Surprises are always at the forefront when UCC Council for Health and Human Service Ministries faculty lead Nollau To You seminars. Two recent versions of the one-day, serving leadership training sessions were no exception, particularly because both included new ways of bringing the event to UCC-related constituencies.
From July 31 to Aug. 2, CHHSM held three seminars at UCC-related Unleashing Potential (UP), based in St. Louis, geared toward introducing serving leadership concepts and reflection to the entire UP staff; and on Aug. 22, Nollau To You branched out beyond CHHSM members to hold a Nollau To You session at the UCC Northwest Ohio Association in Tiffin that included CHHSM members, conference and association staff, and local church pastors.
“We are excited to bring Nollau To You to an ever-expanding list of participants,” says Michael J. Readinger, CHHSM president and CEO. “Introducing — or in some cases, re-introducing — concepts of serving leaders to our wider UCC family provides much needed reflection and realization, and helps strengthen our bonds with each other.”
Unleashing Potential — formerly known as Neighborhood Houses — works to unleash the “magnificent potential in children, families and neighborhoods that leads to a just community for all,” says Darlene Sowell, UP president and CEO. She found that the Nollau To You sessions — which some 90 percent of UP staff attended — gave everyone an opportunity “to connect more intentionally as to ‘why we do what we do.’ It gave all of us a chance to breathe and reflect on our reason for serving the community for over 100 years.”
Nollau To You seminars are one-day overviews of the more extensive, year-long Nollau Leadership Institute. The primary objective is to introduce the concept of serving leadership to participants and encourage them to consider ways of incorporating those ideas into their day-to-day work. The day includes opportunities for dialogue, small group conversations and reflective writing.
During the event, Sowell found the dedication of her staff inspirational. “They truly do see this as important work, and an opportunity to shape and form the lives of our community’s young people,” she says. “They really care about our children.”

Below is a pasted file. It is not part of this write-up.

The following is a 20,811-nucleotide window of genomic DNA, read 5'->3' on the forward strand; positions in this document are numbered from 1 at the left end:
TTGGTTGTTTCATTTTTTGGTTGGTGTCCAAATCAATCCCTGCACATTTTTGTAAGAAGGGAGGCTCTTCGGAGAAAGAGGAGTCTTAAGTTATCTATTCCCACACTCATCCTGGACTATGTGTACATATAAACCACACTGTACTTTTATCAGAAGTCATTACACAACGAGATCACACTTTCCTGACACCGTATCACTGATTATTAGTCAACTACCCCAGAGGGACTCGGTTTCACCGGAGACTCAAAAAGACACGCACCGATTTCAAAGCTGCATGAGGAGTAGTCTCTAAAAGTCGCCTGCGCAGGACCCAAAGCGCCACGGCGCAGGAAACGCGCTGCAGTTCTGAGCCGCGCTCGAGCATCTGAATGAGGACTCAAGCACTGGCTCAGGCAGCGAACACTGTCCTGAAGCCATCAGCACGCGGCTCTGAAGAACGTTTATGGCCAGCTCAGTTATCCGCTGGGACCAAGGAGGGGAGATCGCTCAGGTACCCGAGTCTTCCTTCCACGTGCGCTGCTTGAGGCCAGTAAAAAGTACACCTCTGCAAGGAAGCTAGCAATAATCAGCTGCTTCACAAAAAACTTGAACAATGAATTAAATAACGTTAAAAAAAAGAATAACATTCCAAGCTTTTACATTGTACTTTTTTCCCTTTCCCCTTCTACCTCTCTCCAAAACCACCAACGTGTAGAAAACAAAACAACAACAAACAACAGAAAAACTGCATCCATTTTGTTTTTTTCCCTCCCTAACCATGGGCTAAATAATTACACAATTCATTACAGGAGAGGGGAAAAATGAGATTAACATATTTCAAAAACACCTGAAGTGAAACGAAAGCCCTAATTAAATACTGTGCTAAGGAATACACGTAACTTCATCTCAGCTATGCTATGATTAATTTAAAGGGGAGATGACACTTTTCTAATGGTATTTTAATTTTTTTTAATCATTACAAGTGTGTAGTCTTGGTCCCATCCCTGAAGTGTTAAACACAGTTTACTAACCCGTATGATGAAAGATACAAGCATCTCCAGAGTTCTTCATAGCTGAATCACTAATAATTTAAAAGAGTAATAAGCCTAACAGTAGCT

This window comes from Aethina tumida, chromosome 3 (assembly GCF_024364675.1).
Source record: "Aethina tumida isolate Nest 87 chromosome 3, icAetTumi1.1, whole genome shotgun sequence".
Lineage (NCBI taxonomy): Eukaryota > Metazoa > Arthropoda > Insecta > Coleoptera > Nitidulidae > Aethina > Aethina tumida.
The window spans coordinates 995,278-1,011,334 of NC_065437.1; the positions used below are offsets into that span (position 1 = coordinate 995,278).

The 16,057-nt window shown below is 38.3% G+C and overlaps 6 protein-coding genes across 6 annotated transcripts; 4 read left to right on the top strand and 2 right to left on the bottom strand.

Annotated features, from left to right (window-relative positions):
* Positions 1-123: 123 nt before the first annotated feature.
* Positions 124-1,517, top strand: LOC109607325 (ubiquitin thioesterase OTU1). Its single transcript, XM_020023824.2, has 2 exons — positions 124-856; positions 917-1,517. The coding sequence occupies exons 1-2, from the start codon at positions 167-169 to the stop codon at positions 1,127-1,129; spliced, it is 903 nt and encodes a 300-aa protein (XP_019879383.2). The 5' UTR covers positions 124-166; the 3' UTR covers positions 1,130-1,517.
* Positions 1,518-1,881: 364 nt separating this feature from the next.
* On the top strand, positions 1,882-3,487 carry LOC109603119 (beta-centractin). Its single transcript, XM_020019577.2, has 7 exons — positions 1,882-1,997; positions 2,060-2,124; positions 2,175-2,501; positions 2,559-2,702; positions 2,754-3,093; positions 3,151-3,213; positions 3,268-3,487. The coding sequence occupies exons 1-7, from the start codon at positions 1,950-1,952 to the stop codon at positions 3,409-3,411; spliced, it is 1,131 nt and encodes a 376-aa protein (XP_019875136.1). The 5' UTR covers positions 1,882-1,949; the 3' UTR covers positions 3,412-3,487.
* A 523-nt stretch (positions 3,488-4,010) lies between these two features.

For Sowell, the most meaningful part of the day were participants’ individual purpose statements. “One staff member wrote that her purpose was ‘to be the light that attracts children to the love of lifelong learning,’ she adds. “I got a lump in my throat when I heard her read it!”
In Tiffin, Ohio, the lay CHHSM members and local church pastors found the Nollau To You experience new and unique, a sentiment also expressed by faculty member Peggy Mullan. “The Northwest Ohio Association Nollau To You session was definitely different — in a good way,” Mullan says. “The mix of ordained clergy serving congregations, administrative staff from the association and conference levels, and professionals from health and human service institutions made for a rich conversation and an enlightening day.”
Margaret R. Mills, pastor of Elmore (Ohio) UCC, found “questions about our gifts and how we feed people” the most useful. “The reflections on serving leadership rather than servant leadership — that was probably the most helpful thought to bring back,” says Mills, “and the questions about what stirs my heart at work, and are there things I can’t NOT do.”
While she would have enjoyed an overnight “to process all the information . . . before we leave and life crashes back in,” Mills says the overall day was worthwhile. “There were snippets of each part of the day that will be useful,” she says, adding that she plans to go back over the concepts and materials from the seminar.
The difference between Nollau To You for CHHSM members vs. local church pastors also was felt by Mullan. “Like always, the faculty had to work hard to keep up with the exchange of ideas, and it was a challenge to apply the leadership practices we teach to the art of leading a congregation,” she says. “Happily, the feedback we’ve received since the workshop was positive and encouraging, so we look forward to working with more such diverse groups in the future.”
For the Rev. Dave Long-Higgins, transitional conference minister of the United Church of Christ in Ohio, West Virginia and Northern Kentucky, Nollau To You was a needed time for attendees. “We live in a time of rapid change both inside and outside the church,” he says. “The Nollau To You event offered a remarkable blend of systems and change theory instruction, historical framing of the Nollau legacy, and a great opportunity to discuss across varying settings of ministry and mission how one’s clarity of purpose can be a springboard of energy for ministry engagement.”
Long-Higgins adds, “I highly recommend this opportunity for any who are seeking time and space for personal reflection around vocation, informed by some of the great thinkers of our day.”